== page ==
In most racing games (Mario Kart, Sega Rally, F-Zero, etc.), racers typically make some number of laps in a closed circuit. The most notable exceptions that come to mind are all arcade games, or arguably not even a racing game (Trackmania, OutRun, the Cruis'n series). Why would a designer want to build tracks as closed loops, and why is it so commonplace?

  • 71
    \$\begingroup\$ why are looped circuits such commonplace in real races? \$\endgroup\$
    – Gnemlock
    Aug 22, 2016 at 1:45
  • \$\begingroup\$ If you look at Burnout 2, one of its great advances in tech was live streaming of the level. It had 2.5 minute or longer point-to-point races. \$\endgroup\$
    – Almo
    Aug 22, 2016 at 2:13
  • 3
    \$\begingroup\$ Some people happen to enjoy racing in looped tracks! \$\endgroup\$ Aug 22, 2016 at 4:04
  • 11
    \$\begingroup\$ @Timelord64: Because it's cheaper to build a shorter track and loop it. And also because it's convenient to have the finish line relatively close to the starting line, so that you don't have to haul the vehicles all the way back after the race. Depending on the type of race, it can also be more convenient for the audience if they can watch both the start and the finish (and most of the race in between) without having to move around. Note that none of these are major issues in a computer game (although designing a longer track does take some extra work, even if you reuse parts of the design). \$\endgroup\$ Aug 22, 2016 at 10:21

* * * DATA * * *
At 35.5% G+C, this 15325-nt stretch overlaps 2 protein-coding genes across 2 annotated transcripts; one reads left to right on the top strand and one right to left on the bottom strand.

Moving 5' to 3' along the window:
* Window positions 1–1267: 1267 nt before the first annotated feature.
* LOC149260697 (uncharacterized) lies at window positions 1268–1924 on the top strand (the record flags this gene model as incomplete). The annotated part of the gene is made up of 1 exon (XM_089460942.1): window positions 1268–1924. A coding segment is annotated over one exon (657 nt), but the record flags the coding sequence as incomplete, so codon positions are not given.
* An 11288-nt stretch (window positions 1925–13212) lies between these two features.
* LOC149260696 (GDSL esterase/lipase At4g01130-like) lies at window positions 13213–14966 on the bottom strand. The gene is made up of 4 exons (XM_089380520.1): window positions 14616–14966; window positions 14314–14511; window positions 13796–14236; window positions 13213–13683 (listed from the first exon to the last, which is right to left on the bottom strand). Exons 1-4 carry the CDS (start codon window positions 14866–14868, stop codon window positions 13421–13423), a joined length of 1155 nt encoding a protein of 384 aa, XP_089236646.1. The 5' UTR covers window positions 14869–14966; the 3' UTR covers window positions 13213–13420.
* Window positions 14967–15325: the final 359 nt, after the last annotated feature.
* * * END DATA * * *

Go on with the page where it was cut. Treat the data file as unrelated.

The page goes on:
• 4
    \$\begingroup\$ @IlmariKaronen All those reasons you gave have the same core reason in common with the reason why it's used in games (apart from familiarity) - why are you looping fourty times instead of just making the race shorter? Even the exact reasons you gave are analogous between real-life and games - it's more expensive to build a long track, and spectators can't see the whole track even on most looped tracks anyway (the major exception being Nascar, AFAIK). It's also harder to make a game that can handle arbitrarily long tracks (though it's generally a "one off" cost). \$\endgroup\$
    – Luaan
    Aug 22, 2016 at 10:53

4 Answers 4


I'm not sure about your assertion of "most" - many games like GT, DriveClub, etc, have many point-to-point races...

But there are two reasons to this:

Firstly, many real-life races are lap-based on closed circuits (Formula 1, Nascar, etc), so gameplayers might expect this as a standard.

Secondly, and from a game design point of view, putting multiple laps on a closed circuit means you can multiply the game time for less game design (a 4 lap race on a 1 mile circuit means only 1 mile of track and environment design - a 4 mile point-to-point means 4 miles of track and environment design).

  • 14
    \$\begingroup\$ Also racing games are skilled based, so a looping track allows for faster iterations. It also allows to even out the odds in case of mistakes, with races becoming a sort of "best out of x laps". \$\endgroup\$
    – angarg12
    Aug 22, 2016 at 9:01
  • 6
    \$\begingroup\$ Also, there's Midnight Club 3 Dub Edition (awesome game for PS2) that has a race mode where you have to go through the city to reach the finish line. You can go any way you want! And that game has very few closed-loop circuits. \$\endgroup\$ Aug 22, 2016 at 10:32
  • 1
    \$\begingroup\$ Also you can reuse the track for different events: 1 lap, 4 laps, 100 laps... And there is less for the player to learn, the user can focus on mastering one particular turn, because they go through it numerous times. \$\endgroup\$
    – njzk2
    Aug 22, 2016 at 14:20
  • 5
    \$\begingroup\$ In the Mario Kart games, there are hidden shortcuts that require power ups to be used. You're unlikely to be prepared on map 1 but this allows you to plan ahead to map 2 or 3, when you might have the power up necessary to take the shortcut. \$\endgroup\$ Aug 22, 2016 at 14:53